1. Agreed. When the Cubans are finally permitted to join us in the 21st century, I hope that they have the freedom to do what they like with their property, and simultaneously hope the uniqueness is preserved. I know I’d be much more likely to visit Havana if it didn’t become another cookie cutter resort town.

            1. the was tony’s point.

        2. Let me put it this way, he’s no where near the bullshit we hear from the left that actually likes to see people in poverty because they do one or more of the following:

          1. Eat more healthful food.
          2. Aren’t all obese.
          3. Have a stronger sense of community.
          4. Look so cute and “authentic” while they perform back-breaking tasks just to squeeze a meager living out of the earth.
          5. Are more “connected” to the earth. See #4.
          6. Haven’t been corrupted by the vulgarities of choice.

          1. It’s so quaint to have people living under the boot for our entertainment.

            1. But they’re so thin and young!

            2. Maybe one day some advanced version of the Sims will do for authoritarianism what porn did for rape and games did for violence.

          2. And don’t forget the outrage when the peasants dare to try to improve their lives by getting jobs in icky factories. That is drastically less quaint and therefore: False consciousness!

        3. Of course, he’s not trying to claim he isn’t contradicting himself. Or that he’s some genius observer. That’s his saving grace.

    5. I thought it was hilarious the way he emphasized his hatred of communism before saying Castro wasn’t all bad and then praising the unspoiled scenery in Cuba where the people are stuck in a dirty 1950s timewarp and crushing poverty. Typical leftist disconnect.

      1. Read the blogpost above. When taken in context, it’s not typical leftist disconnect.

        1. Oh, I saw the episode and I like the show, but I’m going to have to disagree. He even calls himself out for using unspoiled when it means poor. We’re not talking about natural vistas; it’s run down, broken buildings and people living in extreme poverty because of the communism of Castro. I’m glad the people can find happiness in these situations. I’m a strong believer in the ability of people to thrive in any situation, like growing the economy inspire of uncertainty and increased regulation. But that doesn’t make a place unspoiled. I know people like this. They love to visit very poor countries and go on about how beautiful they are and how unspoiled the culture is,’while they have plenty of money to buy all the good food they want and get to leave after a week.

          1. Whoa, sorry for the length.

          2. He even calls himself out for using unspoiled when it means poor.

            Well if he calls himself out for it, then he’s at least self aware of the dichotomy he feels about it.

            1. I didn’t watch the episode, but going just on the blog post, he there’s no “leftist disconnect” at all. He demonstrates no love for Castro or communism. I think he’s trying to avoid making any kind of political statement, but if anything he’s scornful of both. He just likes the old buildings. If I like the Chicago skyline does that mean I like devastation by fire?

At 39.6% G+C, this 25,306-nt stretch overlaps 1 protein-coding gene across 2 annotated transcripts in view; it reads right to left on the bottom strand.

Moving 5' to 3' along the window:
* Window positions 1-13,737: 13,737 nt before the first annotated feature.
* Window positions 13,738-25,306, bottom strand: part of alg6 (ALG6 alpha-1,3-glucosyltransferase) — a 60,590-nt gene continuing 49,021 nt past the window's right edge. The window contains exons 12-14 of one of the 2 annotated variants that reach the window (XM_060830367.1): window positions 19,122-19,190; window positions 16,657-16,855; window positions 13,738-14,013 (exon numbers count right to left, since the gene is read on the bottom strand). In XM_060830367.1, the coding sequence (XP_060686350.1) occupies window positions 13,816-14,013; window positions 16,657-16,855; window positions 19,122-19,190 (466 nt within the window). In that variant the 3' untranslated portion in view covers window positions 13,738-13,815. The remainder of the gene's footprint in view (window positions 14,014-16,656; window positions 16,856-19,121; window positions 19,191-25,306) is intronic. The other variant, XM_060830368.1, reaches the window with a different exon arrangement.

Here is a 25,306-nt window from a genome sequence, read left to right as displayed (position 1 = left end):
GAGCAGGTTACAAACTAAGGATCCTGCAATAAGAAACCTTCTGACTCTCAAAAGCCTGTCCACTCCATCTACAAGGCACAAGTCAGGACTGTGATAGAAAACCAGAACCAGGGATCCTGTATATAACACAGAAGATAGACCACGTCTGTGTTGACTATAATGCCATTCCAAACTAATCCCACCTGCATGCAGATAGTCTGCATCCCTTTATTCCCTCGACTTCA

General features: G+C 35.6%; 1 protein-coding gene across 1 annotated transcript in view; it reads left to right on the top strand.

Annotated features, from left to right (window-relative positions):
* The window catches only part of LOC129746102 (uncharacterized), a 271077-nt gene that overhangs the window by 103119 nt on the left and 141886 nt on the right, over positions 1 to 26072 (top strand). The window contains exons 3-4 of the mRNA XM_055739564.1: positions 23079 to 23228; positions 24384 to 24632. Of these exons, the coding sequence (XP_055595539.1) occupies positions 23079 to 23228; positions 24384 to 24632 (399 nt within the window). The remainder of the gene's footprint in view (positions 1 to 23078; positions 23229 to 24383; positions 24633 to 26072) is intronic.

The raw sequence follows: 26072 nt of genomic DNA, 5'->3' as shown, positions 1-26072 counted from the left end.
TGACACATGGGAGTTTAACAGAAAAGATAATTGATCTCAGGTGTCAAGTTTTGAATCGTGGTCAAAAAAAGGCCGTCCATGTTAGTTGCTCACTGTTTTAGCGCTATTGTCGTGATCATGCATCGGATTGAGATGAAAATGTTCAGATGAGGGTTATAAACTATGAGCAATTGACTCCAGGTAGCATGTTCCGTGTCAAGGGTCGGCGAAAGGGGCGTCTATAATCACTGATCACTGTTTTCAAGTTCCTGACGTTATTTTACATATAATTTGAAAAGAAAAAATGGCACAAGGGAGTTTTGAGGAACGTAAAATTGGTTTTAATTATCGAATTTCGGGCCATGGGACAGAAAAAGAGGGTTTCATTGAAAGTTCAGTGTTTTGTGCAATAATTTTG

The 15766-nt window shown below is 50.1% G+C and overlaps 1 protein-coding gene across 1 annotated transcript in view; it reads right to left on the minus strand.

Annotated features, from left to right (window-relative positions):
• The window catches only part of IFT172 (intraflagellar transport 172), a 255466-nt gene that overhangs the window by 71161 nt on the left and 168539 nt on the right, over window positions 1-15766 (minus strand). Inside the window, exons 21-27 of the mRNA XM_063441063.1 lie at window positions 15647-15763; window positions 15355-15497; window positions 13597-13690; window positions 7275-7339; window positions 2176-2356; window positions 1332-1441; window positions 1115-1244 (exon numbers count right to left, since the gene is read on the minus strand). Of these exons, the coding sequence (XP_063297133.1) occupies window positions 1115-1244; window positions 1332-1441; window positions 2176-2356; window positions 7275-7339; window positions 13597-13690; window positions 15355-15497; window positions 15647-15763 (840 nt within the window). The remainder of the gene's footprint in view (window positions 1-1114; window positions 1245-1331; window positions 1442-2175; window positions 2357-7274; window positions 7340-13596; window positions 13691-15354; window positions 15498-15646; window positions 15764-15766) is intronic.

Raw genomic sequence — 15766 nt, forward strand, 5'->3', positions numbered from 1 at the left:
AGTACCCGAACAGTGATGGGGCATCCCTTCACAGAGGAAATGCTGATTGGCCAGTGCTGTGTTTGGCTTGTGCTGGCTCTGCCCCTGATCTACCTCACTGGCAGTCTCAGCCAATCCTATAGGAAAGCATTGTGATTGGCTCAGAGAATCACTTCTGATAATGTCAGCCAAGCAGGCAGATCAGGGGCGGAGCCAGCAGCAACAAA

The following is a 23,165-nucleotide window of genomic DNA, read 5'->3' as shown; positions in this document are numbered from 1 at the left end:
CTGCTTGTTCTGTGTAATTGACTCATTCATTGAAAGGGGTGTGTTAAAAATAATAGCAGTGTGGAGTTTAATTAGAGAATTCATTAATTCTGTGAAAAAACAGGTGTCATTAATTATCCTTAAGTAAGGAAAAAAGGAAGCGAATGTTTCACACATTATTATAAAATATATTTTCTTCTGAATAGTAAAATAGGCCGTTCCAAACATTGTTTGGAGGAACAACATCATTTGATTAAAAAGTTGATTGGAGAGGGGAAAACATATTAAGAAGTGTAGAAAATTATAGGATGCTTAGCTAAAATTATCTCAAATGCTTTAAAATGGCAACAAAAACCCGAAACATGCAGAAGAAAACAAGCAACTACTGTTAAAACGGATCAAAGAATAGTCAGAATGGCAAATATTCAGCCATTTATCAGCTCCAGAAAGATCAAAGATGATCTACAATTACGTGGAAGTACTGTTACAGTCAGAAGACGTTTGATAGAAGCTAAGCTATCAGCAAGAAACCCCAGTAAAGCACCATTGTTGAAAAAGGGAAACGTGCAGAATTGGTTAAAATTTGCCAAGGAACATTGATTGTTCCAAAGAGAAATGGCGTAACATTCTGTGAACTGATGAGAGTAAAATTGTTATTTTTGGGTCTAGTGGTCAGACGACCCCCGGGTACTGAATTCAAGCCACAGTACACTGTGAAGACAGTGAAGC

2. I did see the episode and I think he was going for a silver lining in the whole thing. I don’t really recall him praising the regime for anything and in some spots, was highly critical of it. Frankly, I don’t blame him for not making such hay out of the situation; it’s a travel and food show, not a political analysis program.

              But, he was correct in that the city, in parts, *is* beautiful, albeit accidentally and at least what they showed on camera.

              1. I saw the episode, too, and came to pretty much the same conclusions.

                I still like Tony and the show fine, even now.

    6. He’s already got his heart set on retiring in Vietnam.

  3. Josie and the Pussycats? The jacket wept.

    1. Their spacecraft looks suspiciously like a giant dildo.

      1. You should see the one from Gilligan’s Planet…
        (yes, it was a real cartoon)

        1. As was Partridge Family 2200 A.D.

          1. As was Sherlock Holmes in the 22nd Century.

      2. Colonel: Johnson.
        Radar Operator: Yes, sir?
        Colonel: Get on the horn to British Intelligence and let them know about this.

      3. Aren’t they all just copying the dildo-like spaceship from 2001?

  4. “You like roller skating? Everybody likes roller skating!”

  5. So they transformed The Jacket into a flag for the caricature? Interesting editorial choice.

    1. the Jacket can transform itself into anything. True fact.

  6. and the plain fact is that the 21st century has been a complete fucking bust from every level and from any perspective.

    The shift of telling stories in short 2 to 3 hour movies to long form TV series that are 10s of hours long is pretty cool.

    also Red Dead redemption and Portal 2 were damn fun.

    and I am old enough to remember the internet and internet browsers in the 90s….

    1. Yes, I agree, that’s not true. There’s always a lot of muck and not much cream.

    2. Winter is coming.

    3. +1 for the Television Renaissance.